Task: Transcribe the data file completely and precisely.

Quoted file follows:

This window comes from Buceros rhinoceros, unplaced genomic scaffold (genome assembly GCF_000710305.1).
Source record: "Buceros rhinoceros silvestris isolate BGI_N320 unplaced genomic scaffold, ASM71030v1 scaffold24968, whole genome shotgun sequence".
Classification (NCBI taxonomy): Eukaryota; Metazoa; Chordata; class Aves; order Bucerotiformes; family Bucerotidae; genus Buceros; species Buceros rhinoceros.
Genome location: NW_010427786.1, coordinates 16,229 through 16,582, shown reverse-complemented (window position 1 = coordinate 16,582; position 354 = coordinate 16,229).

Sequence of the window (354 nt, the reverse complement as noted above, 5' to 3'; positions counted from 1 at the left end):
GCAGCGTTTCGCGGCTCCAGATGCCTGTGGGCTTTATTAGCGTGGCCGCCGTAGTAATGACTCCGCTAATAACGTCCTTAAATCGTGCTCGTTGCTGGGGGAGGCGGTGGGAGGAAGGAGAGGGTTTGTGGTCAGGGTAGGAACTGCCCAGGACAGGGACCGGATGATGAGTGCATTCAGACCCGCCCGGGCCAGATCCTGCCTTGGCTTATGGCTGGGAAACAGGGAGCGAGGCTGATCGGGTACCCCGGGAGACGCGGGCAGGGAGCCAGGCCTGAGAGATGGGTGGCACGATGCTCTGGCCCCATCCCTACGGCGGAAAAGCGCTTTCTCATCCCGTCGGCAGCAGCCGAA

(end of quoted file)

This window comes from Buceros rhinoceros, unplaced genomic scaffold (genome assembly GCF_000710305.1).
Source record: "Buceros rhinoceros silvestris isolate BGI_N320 unplaced genomic scaffold, ASM71030v1 scaffold24968, whole genome shotgun sequence".
Classification (NCBI taxonomy): Eukaryota; Metazoa; Chordata; class Aves; order Bucerotiformes; family Bucerotidae; genus Buceros; species Buceros rhinoceros.
Genome location: NW_010427786.1, coordinates 16,229 through 16,582, shown reverse-complemented (window position 1 = coordinate 16,582; position 354 = coordinate 16,229).

Sequence of the window (354 nt, the reverse complement as noted above, 5' to 3'; positions counted from 1 at the left end):
GCAGCGTTTCGCGGCTCCAGATGCCTGTGGGCTTTATTAGCGTGGCCGCCGTAGTAATGACTCCGCTAATAACGTCCTTAAATCGTGCTCGTTGCTGGGGGAGGCGGTGGGAGGAAGGAGAGGGTTTGTGGTCAGGGTAGGAACTGCCCAGGACAGGGACCGGATGATGAGTGCATTCAGACCCGCCCGGGCCAGATCCTGCCTTGGCTTATGGCTGGGAAACAGGGAGCGAGGCTGATCGGGTACCCCGGGAGACGCGGGCAGGGAGCCAGGCCTGAGAGATGGGTGGCACGATGCTCTGGCCCCATCCCTACGGCGGAAAAGCGCTTTCTCATCCCGTCGGCAGCAGCCGAA